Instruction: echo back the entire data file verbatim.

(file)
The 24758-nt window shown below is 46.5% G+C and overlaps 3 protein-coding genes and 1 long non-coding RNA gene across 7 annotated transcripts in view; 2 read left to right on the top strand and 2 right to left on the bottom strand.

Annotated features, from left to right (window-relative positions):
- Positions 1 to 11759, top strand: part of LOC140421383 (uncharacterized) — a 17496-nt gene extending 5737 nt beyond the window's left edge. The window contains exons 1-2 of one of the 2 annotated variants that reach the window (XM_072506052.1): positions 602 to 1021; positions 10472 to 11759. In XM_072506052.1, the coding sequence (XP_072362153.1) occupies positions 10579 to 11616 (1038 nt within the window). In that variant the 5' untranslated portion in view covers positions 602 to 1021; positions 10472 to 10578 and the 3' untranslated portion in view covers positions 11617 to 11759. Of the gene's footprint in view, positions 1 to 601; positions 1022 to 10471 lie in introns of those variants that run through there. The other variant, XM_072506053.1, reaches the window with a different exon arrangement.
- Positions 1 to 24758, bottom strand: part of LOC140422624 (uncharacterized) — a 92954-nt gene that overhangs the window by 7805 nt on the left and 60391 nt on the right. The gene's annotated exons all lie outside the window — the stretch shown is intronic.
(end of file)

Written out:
The 24758-nt window shown below is 46.5% G+C and overlaps 3 protein-coding genes and 1 long non-coding RNA gene across 7 annotated transcripts in view; 2 read left to right on the top strand and 2 right to left on the bottom strand.

Annotated features, from left to right (window-relative positions):
- Positions 1 to 11759, top strand: part of LOC140421383 (uncharacterized) — a 17496-nt gene extending 5737 nt beyond the window's left edge. The window contains exons 1-2 of one of the 2 annotated variants that reach the window (XM_072506052.1): positions 602 to 1021; positions 10472 to 11759. In XM_072506052.1, the coding sequence (XP_072362153.1) occupies positions 10579 to 11616 (1038 nt within the window). In that variant the 5' untranslated portion in view covers positions 602 to 1021; positions 10472 to 10578 and the 3' untranslated portion in view covers positions 11617 to 11759. Of the gene's footprint in view, positions 1 to 601; positions 1022 to 10471 lie in introns of those variants that run through there. The other variant, XM_072506053.1, reaches the window with a different exon arrangement.
- Positions 1 to 24758, bottom strand: part of LOC140422624 (uncharacterized) — a 92954-nt gene that overhangs the window by 7805 nt on the left and 60391 nt on the right. The gene's annotated exons all lie outside the window — the stretch shown is intronic.